5.5 A. Research and Evaluations
Engagement of Survivors of Domestic Abuse in the South West Region
Chapman, P. (2008) [Draft Report]
The Government Office of the South West (GOSW) commissioned this report, which is in the draft stages, from a group called SEEDS (Survivors Empowering and Educating Domestic Abuse Services) Somerset in Jan 2008. It provides an overview of the work taking place in the Region to engage survivors of domestic abuse to find out their views on existing and planned services and their major issues of concern.
There is also attached a number of annex’s which provide an overview of the Survivor Engagement work across the South West region (Annex 1). A case study of how a one off project obtaining the views of domestic abuse survivors living in South Somerset grew into five further studies within neighbouring authorities and the creation of three SEEDS groups within the South West Region (Annex 2). Lastly Annex 3 gives a summary of reports of survivor experiences in the South West region for the year 2002 to 2006.
Draft report: click here
Annex 1: click here
Annex 2: click here
Annex 3: click here
The Framing Safety Project
Frohmann, L. (2005) [abstract]
This article describes the Framing Safety Project developed in the USA to do collaborative community action or education research with battered women on the meaning of safety. It is based on the use of participant-generated photographs and photo-elicitation interviews as methods for exploring the meanings of violence in women’s lives, in support group settings.
Peace Within Her Borders? Faith discourses in the context of inter-cultural groupwork with women survivors
Batsleer, J. (2005)
This article presents an experience of inter-cultural groupwork with women survivors of domestic violence, drawing on the author's experience of facilitating a support group as part of a wider research project 'Domestic Violence and Minoritisation: Supporting Women to Independence.' It considers the emergence and significance of religious and faith discourses as part of the groupwork.
Larance, L. Y. and Porter, M. L. (2004) [abstract]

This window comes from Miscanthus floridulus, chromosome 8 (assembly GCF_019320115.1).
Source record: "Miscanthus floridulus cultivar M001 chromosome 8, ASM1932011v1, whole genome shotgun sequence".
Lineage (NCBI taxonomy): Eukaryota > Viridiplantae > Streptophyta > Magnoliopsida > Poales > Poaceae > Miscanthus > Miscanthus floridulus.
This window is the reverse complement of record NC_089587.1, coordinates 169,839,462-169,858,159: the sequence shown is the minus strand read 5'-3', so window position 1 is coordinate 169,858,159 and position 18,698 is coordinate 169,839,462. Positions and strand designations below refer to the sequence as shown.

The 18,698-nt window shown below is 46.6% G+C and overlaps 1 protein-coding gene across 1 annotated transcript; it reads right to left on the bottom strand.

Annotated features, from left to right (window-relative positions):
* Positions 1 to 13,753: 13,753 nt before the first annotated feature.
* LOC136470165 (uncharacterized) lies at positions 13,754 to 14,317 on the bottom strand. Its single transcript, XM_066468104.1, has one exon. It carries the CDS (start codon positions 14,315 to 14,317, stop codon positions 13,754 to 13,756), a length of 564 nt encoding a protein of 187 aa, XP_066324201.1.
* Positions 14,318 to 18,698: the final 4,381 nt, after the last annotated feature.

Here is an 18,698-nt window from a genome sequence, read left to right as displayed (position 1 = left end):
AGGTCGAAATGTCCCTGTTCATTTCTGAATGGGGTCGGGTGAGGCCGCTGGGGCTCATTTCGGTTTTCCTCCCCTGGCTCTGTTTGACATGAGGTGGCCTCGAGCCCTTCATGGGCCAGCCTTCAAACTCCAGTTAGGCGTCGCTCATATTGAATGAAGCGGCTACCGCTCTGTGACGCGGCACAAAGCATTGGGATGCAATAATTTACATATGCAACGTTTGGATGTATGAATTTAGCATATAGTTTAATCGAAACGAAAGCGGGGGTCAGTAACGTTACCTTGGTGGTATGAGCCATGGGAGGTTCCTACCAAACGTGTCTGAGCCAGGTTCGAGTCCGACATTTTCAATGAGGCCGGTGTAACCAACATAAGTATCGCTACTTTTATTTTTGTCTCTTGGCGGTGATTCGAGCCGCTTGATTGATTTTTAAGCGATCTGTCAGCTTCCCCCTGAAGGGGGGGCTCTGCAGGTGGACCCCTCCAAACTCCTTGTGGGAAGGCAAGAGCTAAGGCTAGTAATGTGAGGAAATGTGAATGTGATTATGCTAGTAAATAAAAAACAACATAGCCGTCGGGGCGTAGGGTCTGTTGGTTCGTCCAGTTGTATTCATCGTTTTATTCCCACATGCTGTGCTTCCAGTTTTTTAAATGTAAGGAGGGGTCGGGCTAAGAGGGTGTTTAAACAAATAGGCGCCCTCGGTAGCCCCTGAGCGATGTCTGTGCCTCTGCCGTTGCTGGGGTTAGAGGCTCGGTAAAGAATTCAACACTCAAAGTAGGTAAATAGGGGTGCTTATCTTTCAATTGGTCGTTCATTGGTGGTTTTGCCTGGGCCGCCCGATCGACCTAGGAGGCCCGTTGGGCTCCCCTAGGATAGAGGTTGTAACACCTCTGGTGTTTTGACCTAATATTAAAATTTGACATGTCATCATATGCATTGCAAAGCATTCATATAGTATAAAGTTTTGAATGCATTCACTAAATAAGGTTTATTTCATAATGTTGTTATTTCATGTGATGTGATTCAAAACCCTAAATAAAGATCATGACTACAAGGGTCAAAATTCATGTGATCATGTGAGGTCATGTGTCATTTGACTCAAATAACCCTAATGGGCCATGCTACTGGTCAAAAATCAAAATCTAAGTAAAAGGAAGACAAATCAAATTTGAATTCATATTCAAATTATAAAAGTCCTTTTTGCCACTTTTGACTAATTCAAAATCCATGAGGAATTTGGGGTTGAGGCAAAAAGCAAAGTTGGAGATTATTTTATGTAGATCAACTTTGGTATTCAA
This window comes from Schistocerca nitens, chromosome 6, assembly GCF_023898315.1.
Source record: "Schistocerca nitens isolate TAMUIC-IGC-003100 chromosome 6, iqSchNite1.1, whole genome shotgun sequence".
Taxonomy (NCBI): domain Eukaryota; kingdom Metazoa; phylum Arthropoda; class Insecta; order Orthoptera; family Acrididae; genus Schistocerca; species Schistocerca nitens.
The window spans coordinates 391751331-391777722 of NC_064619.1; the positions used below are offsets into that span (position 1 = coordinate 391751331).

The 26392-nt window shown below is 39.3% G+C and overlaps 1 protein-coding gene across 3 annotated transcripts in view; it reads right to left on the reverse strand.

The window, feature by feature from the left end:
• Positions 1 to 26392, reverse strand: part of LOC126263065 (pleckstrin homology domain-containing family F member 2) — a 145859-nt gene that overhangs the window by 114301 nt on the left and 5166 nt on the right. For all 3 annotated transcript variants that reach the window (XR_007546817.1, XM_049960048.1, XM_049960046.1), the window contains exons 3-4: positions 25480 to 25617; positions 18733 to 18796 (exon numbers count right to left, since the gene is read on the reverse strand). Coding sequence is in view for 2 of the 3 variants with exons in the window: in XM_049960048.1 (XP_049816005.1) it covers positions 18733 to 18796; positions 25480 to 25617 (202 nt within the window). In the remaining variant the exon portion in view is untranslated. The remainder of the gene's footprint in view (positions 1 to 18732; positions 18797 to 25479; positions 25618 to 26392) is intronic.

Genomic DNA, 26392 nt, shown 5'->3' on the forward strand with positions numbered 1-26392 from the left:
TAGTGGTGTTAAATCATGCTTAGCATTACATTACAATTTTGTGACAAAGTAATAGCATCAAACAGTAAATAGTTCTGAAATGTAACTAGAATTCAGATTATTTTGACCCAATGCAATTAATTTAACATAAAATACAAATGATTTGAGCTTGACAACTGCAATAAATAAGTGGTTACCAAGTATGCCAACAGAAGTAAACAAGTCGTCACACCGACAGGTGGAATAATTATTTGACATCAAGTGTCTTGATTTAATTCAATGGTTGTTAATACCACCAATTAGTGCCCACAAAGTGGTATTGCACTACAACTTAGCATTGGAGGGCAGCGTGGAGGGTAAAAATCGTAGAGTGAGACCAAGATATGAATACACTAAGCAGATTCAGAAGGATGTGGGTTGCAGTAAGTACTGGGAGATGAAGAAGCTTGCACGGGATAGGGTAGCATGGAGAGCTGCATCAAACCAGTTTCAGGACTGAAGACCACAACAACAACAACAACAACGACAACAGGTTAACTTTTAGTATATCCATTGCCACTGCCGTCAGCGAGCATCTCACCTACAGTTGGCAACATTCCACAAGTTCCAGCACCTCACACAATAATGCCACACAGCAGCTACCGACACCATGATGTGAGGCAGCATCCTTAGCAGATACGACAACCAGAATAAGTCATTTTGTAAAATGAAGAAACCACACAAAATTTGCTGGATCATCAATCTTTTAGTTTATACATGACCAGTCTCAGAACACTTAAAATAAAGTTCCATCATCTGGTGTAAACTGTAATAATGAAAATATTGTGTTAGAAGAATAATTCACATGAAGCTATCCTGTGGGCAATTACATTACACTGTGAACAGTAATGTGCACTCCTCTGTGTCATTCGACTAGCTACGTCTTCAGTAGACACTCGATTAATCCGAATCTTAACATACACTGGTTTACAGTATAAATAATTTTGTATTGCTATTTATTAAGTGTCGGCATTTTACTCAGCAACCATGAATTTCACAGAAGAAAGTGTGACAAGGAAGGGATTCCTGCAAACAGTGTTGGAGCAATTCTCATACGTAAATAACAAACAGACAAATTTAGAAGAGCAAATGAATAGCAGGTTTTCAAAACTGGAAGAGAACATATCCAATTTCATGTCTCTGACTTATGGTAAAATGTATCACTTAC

Documents and explores the observations of two practitioners involved with a female domestic violence survivors’ support group, tracing the women’s journey from first contact with the service to active participation and the development of trust in the group. The concept of social capital is used to explain the value of extra-familial social networks and it is suggested that domestic violence support groups provide an important source of such networks for survivors and victims.
Brandl, B. et al. (2003)
Drawing upon interviews conducted with facilitators of support groups for older abused women across the USA, this article discusses the benefit of support groups for these women and describes some of their key characteristics. Differences in how, when and where groups are held are highlighted and some of the challenges identified by facilitators in initiating the groups are explored. The article concludes by setting out some guiding principles for establishing and running a support group for older abused women.
Tutty, L. M. et al. (1996) [abstract]
This article presents a rationale for support groups as the intervention of choice for assaulted women and describes the available research. This secondary analysis of outcome data from a previously published study investigates the effects of various group process variables and client characteristics. The results are discussed in light of their implications for developing and planning effective support groups for assaulted women.